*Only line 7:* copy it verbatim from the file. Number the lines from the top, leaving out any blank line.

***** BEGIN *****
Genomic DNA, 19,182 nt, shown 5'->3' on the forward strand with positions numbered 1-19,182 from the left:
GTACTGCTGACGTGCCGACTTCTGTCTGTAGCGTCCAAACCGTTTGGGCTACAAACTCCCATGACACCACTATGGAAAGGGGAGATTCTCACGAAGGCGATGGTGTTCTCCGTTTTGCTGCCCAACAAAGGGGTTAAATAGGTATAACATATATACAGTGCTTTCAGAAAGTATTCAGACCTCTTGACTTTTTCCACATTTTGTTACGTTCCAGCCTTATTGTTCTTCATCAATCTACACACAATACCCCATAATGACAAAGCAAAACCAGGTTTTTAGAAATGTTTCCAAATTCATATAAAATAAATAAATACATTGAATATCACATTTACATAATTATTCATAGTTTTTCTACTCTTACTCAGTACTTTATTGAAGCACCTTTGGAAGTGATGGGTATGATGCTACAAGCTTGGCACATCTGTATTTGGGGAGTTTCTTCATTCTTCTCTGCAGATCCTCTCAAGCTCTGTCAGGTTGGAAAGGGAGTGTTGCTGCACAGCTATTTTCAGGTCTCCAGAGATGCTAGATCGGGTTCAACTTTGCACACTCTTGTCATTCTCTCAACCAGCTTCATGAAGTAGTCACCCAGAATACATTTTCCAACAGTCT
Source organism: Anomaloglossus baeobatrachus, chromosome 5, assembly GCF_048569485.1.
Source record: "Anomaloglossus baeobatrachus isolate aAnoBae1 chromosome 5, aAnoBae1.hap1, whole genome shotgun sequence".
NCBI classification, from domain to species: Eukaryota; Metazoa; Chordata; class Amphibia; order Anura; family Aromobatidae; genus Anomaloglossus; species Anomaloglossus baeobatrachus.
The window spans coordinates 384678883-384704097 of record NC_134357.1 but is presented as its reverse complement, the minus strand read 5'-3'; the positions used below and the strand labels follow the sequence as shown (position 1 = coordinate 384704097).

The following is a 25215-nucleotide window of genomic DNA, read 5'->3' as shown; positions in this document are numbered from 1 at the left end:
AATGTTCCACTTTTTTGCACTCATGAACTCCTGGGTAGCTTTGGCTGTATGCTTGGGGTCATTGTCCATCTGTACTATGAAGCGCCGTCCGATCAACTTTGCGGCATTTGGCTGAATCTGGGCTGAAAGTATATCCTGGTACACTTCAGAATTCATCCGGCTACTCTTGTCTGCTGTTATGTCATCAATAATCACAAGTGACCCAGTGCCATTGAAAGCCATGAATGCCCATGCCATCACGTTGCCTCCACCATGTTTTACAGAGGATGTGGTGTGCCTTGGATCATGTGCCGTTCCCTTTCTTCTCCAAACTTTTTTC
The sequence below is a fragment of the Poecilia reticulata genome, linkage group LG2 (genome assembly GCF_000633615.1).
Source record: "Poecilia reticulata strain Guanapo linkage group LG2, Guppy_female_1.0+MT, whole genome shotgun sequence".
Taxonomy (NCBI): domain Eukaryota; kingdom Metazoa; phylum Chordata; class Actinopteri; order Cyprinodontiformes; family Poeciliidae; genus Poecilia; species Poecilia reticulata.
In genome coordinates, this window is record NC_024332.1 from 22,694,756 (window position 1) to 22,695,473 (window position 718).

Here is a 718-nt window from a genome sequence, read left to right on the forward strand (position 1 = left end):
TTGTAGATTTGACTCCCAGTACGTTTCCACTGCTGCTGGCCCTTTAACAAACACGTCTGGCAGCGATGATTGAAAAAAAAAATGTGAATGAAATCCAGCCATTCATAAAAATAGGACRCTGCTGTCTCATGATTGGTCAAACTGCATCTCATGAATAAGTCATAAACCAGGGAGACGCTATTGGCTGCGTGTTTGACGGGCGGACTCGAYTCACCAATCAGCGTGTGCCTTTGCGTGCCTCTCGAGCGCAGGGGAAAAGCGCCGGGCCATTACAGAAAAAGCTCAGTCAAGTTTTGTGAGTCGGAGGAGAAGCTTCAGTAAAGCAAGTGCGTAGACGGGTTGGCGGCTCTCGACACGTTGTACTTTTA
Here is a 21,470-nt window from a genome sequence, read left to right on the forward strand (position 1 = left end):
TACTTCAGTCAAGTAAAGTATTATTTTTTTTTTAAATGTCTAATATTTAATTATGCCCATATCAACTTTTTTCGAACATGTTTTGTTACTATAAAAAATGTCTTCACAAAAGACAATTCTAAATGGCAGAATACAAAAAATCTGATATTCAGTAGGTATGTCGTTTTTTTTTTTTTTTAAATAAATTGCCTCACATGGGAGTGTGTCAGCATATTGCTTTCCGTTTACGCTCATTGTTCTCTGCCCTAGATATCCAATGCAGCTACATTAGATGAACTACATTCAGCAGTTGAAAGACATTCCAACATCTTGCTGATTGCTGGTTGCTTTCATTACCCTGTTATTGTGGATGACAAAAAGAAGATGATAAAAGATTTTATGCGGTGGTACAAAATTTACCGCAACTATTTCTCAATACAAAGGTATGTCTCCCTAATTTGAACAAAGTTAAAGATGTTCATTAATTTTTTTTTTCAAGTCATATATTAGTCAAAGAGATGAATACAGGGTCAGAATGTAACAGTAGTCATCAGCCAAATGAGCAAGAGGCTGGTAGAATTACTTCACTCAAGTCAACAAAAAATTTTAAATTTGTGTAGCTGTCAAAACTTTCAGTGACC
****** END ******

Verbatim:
The following is a 25215-nucleotide window of genomic DNA, read 5'->3' as shown; positions in this document are numbered from 1 at the left end: